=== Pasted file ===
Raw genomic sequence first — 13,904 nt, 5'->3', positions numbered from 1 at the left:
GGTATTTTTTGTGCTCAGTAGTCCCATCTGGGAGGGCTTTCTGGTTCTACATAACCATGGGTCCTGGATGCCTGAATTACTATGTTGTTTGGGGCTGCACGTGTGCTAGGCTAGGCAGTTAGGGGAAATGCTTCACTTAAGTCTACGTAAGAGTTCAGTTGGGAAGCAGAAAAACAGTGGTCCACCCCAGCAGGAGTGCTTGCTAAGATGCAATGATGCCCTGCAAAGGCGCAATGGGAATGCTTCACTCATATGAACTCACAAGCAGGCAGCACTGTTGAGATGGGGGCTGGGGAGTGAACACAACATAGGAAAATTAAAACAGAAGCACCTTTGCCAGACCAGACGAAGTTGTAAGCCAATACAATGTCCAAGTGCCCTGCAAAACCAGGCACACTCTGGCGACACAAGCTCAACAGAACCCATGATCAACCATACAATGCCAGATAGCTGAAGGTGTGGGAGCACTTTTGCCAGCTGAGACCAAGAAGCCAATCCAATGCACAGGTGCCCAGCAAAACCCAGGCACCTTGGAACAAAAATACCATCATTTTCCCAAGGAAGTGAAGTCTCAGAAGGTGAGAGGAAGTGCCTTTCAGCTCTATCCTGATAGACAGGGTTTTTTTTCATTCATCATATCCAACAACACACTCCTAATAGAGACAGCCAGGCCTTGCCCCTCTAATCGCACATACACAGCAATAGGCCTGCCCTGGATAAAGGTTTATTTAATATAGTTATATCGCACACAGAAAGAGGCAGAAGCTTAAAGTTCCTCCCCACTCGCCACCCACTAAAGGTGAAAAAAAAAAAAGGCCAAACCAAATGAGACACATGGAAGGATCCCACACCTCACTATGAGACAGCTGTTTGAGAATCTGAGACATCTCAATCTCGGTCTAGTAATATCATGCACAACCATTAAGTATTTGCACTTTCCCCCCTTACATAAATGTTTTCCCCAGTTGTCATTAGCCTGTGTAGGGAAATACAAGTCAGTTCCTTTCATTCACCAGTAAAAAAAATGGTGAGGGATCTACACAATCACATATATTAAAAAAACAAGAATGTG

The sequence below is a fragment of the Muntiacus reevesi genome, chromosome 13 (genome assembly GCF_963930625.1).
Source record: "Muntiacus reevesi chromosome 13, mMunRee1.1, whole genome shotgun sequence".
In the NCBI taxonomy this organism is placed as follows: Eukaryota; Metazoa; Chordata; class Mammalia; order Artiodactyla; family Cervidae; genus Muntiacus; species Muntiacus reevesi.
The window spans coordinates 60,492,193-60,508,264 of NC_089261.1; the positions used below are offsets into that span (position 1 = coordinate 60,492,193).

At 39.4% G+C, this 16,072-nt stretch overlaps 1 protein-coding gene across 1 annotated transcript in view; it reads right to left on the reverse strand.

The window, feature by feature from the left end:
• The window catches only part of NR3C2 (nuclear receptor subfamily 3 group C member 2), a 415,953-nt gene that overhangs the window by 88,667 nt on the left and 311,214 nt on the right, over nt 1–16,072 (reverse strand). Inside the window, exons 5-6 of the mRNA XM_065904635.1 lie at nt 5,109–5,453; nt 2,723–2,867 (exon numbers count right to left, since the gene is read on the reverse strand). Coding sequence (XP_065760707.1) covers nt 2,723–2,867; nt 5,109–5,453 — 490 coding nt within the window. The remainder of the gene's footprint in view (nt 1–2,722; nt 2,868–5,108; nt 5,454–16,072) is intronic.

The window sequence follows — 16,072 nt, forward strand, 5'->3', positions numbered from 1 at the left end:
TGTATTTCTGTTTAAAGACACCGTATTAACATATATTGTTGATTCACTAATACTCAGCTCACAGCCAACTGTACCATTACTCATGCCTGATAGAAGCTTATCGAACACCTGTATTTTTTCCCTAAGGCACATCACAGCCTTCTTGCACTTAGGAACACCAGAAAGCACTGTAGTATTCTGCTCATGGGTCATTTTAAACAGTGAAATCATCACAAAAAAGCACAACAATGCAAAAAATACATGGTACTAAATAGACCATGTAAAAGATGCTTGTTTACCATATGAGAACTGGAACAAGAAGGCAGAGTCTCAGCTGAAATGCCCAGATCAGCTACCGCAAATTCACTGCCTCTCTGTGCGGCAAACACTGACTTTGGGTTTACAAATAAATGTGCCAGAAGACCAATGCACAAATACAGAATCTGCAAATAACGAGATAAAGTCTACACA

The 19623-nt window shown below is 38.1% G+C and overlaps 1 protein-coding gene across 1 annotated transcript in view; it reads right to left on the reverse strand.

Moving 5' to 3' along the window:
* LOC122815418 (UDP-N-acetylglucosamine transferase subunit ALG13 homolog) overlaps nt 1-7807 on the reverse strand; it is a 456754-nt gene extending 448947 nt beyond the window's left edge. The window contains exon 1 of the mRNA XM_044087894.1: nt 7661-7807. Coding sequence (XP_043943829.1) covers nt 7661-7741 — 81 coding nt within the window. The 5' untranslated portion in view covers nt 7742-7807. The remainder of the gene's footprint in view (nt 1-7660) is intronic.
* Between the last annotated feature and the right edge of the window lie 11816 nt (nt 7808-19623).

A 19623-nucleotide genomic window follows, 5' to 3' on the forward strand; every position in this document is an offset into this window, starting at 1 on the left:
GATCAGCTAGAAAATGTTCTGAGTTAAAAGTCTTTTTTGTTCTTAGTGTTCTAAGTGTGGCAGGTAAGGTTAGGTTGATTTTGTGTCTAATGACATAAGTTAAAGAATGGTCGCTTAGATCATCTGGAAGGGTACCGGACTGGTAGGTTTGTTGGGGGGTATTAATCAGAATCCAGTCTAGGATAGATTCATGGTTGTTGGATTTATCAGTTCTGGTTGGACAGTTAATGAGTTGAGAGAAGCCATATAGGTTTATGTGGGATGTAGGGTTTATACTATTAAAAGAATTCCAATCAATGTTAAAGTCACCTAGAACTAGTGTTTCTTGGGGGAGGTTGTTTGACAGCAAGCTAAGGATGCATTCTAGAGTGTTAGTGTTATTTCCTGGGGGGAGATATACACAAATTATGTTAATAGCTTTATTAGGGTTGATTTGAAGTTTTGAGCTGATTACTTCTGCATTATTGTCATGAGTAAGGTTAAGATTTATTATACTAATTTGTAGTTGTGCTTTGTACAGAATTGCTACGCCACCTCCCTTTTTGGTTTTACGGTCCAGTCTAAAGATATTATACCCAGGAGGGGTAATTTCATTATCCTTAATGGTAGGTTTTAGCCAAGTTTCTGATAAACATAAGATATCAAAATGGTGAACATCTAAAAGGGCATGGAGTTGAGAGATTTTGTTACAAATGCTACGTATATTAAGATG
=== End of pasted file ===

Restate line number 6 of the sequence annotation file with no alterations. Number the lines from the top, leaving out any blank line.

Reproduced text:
The window spans coordinates 60,492,193-60,508,264 of NC_089261.1; the positions used below are offsets into that span (position 1 = coordinate 60,492,193).